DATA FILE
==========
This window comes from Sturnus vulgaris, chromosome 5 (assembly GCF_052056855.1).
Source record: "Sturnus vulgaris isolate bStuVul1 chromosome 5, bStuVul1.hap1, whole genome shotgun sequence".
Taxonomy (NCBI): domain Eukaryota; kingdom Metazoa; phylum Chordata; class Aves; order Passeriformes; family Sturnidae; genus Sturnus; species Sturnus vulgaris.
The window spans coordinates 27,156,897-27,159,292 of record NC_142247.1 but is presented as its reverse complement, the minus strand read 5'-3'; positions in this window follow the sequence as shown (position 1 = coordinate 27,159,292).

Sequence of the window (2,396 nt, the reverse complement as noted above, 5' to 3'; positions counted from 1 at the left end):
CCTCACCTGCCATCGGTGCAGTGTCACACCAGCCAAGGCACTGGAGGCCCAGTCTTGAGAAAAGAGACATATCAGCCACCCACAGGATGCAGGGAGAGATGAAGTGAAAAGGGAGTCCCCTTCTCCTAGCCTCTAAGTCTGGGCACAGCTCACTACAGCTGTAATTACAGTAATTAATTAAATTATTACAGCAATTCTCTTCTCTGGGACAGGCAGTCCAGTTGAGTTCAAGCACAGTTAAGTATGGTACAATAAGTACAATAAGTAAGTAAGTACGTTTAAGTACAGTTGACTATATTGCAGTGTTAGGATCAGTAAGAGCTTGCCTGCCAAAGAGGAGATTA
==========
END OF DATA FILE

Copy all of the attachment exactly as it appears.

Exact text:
This window comes from Sturnus vulgaris, chromosome 5 (assembly GCF_052056855.1).
Source record: "Sturnus vulgaris isolate bStuVul1 chromosome 5, bStuVul1.hap1, whole genome shotgun sequence".
Taxonomy (NCBI): domain Eukaryota; kingdom Metazoa; phylum Chordata; class Aves; order Passeriformes; family Sturnidae; genus Sturnus; species Sturnus vulgaris.
The window spans coordinates 27,156,897-27,159,292 of record NC_142247.1 but is presented as its reverse complement, the minus strand read 5'-3'; positions in this window follow the sequence as shown (position 1 = coordinate 27,159,292).

Sequence of the window (2,396 nt, the reverse complement as noted above, 5' to 3'; positions counted from 1 at the left end):
CCTCACCTGCCATCGGTGCAGTGTCACACCAGCCAAGGCACTGGAGGCCCAGTCTTGAGAAAAGAGACATATCAGCCACCCACAGGATGCAGGGAGAGATGAAGTGAAAAGGGAGTCCCCTTCTCCTAGCCTCTAAGTCTGGGCACAGCTCACTACAGCTGTAATTACAGTAATTAATTAAATTATTACAGCAATTCTCTTCTCTGGGACAGGCAGTCCAGTTGAGTTCAAGCACAGTTAAGTATGGTACAATAAGTACAATAAGTAAGTAAGTACGTTTAAGTACAGTTGACTATATTGCAGTGTTAGGATCAGTAAGAGCTTGCCTGCCAAAGAGGAGATTA